- CNN's Stan Grant goes to Nanshan Lijing Holiday hotel in Chongqing
- Body of Briton Neil Heywood was found at the hotel last November
- Chinese authorities are investigating his death as a possible murder
- Wife of former Chongqing chief is being investigated for the alleged crime
I glimpse the sprawling hotel from a distance, nestled into the lush hills on the outskirts of Chongqing. The air is fresher here, the temperature several degrees cooler than the sprawling metropolis of more than 30 million people below.
In its heyday this was a high-end resort area but as we drive along the windy road towards it, I can see it is well past its prime. There are rundown buildings, dogs sprawl on the concrete and the smattering of restaurants, massage centers and karaoke bars clearly haven't had a facelift in decades.
Last November, Neil Heywood, a British businessman with seemingly rare access to the rich and powerful in China, took this same journey. He would never return. His body was found in the Nanshan Lijing Holiday hotel, now the scene of a murder investigation.
Heywood is at the center of one of the most extraordinary, mysterious and scandalous stories in recent Chinese history. His death is the vital link in a chain of events that has seen a man once touted as a potential President of China purged from the Communist Party leadership, his wife investigated for murder, and his deputy in custody after he sought asylum at a United States Consulate.
And it all started here, in this grimy, dilapidated hotel; a hotel my crew and I have now checked into.
Other TV crews have been turned away at the gate, the traditional hand over the camera shot, but we've managed to find rooms. With key in hand I'm walking in the footsteps of Heywood.
It is a musty hotel corridor. There is a stale smell of damp carpet mixed with years of stale cigarette smoke. It's hardly the type of salubrious establishment befitting Heywood's high flying image.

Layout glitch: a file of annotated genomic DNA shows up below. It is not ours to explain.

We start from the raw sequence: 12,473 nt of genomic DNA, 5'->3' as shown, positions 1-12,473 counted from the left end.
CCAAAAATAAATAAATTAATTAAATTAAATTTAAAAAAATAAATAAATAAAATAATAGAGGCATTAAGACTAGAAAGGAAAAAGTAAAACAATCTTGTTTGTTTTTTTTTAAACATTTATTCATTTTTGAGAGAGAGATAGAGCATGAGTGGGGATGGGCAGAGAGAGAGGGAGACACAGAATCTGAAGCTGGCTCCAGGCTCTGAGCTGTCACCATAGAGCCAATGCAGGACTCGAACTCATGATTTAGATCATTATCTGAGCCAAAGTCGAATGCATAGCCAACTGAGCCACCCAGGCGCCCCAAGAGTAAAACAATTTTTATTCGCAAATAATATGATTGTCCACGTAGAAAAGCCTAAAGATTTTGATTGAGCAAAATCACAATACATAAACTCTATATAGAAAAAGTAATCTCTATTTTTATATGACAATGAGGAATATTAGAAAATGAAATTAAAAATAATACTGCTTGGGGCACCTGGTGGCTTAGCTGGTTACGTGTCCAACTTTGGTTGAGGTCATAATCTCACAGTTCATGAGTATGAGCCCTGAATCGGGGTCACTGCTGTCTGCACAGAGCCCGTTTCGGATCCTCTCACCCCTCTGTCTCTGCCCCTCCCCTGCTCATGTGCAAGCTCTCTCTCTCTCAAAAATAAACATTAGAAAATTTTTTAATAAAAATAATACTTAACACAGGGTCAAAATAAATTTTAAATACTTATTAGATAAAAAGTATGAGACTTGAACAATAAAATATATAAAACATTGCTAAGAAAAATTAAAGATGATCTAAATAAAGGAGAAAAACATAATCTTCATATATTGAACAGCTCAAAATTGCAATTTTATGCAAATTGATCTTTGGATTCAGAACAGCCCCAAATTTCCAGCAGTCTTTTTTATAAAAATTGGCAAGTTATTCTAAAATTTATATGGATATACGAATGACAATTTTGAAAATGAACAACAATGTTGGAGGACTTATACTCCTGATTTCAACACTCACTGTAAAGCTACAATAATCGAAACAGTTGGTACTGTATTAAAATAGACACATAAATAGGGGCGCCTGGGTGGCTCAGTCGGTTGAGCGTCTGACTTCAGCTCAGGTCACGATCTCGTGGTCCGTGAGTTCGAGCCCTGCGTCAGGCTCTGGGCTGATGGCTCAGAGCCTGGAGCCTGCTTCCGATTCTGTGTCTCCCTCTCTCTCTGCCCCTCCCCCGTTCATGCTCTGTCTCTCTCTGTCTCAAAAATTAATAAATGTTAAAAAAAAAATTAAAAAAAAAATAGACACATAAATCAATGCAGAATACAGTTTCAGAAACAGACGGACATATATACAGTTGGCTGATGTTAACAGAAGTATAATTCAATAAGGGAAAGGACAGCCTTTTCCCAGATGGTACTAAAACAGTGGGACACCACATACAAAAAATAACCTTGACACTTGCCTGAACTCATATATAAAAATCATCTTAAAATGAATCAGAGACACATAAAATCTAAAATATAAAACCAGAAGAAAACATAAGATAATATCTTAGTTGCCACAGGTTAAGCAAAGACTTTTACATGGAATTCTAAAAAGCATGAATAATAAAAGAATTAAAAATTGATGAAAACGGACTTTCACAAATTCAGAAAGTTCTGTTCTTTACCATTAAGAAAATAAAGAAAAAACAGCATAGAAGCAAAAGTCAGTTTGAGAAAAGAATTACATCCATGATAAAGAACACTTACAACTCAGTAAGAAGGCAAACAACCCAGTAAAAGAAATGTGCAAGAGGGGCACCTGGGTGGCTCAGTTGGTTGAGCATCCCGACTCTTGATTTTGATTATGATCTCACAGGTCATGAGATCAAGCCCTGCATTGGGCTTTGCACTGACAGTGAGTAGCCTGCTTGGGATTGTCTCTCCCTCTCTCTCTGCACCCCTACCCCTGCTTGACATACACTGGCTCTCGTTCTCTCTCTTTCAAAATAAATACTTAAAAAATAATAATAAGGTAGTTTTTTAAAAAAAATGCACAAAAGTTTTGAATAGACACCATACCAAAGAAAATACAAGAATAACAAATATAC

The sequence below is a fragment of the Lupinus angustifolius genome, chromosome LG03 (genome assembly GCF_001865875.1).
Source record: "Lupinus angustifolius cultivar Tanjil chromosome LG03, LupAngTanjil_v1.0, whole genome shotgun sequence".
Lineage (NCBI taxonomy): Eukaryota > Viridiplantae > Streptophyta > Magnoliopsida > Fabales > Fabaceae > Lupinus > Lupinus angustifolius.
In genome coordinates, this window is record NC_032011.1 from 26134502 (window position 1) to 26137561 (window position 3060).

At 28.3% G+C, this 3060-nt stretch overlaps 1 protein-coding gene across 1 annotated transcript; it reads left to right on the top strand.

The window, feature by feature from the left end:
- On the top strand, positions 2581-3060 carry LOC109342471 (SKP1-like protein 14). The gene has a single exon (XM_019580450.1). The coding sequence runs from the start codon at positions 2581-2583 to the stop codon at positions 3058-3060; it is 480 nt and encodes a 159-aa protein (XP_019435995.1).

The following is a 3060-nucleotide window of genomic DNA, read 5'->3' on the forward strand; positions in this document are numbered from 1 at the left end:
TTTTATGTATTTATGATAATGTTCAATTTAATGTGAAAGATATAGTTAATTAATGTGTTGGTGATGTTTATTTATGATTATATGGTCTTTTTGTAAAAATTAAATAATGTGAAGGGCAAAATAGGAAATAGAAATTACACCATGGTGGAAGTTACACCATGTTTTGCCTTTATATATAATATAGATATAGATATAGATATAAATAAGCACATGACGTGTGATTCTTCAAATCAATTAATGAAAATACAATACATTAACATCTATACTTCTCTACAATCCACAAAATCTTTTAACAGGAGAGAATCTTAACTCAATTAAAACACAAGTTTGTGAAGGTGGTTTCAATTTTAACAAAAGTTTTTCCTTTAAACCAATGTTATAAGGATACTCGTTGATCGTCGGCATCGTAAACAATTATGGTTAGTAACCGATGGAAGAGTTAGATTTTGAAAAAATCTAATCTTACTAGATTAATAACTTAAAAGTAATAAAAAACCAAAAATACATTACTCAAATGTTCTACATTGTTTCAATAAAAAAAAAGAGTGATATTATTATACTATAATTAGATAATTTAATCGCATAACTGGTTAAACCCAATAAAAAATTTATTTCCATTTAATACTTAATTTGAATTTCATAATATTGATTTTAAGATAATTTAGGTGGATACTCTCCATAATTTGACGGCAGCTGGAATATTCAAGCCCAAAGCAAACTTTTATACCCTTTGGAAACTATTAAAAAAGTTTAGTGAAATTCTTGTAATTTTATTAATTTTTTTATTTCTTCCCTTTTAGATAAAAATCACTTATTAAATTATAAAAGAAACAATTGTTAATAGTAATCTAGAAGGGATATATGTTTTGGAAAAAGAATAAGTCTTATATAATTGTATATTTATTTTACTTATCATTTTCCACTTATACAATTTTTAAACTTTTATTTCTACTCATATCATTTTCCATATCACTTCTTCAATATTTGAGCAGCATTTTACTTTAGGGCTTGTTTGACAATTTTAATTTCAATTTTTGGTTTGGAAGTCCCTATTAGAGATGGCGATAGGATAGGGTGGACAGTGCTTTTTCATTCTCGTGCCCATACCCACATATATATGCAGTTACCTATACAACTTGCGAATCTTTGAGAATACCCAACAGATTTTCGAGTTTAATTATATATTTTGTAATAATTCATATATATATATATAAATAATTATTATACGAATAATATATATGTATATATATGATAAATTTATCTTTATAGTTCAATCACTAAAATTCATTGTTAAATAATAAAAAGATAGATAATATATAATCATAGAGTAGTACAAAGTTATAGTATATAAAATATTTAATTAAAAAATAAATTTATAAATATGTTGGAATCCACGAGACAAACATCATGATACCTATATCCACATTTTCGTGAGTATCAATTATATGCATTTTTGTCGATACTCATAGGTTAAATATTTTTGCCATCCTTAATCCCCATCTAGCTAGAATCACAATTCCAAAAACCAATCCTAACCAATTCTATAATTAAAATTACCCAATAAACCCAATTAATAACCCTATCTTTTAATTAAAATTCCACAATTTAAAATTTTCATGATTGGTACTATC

When I open the door -- the lock itself was jammed and took several tries -- the room is hardly an improvement. The furnishings are old and chipped -- a faded, flimsy lounge and a double bed with a garish purple and white vinyl bed head.
There is a bug fighting for its life on the floor, skirting boards are busted and power points dislodged from the walls with exposed electrical wires.
The air conditioning switch is old and faded yellow. When I switch it on the fan splutters before rattling to life. This is a hotel that has seen better days.
The only decorations here are faded plastic flowers, and appropriately for this story, a jigsaw puzzle on the wall.
At night mini-skirted call girls can be seen in the corridors furtively knocking on doors.
I am reminded over and over again of how this seems such an unlikely setting for a baffling story that has captivated the country and thrown open the secretive doors of the all-powerful party.
There are police everywhere. Patrol cars parked in the driveway, plain clothed investigators moving around the grounds.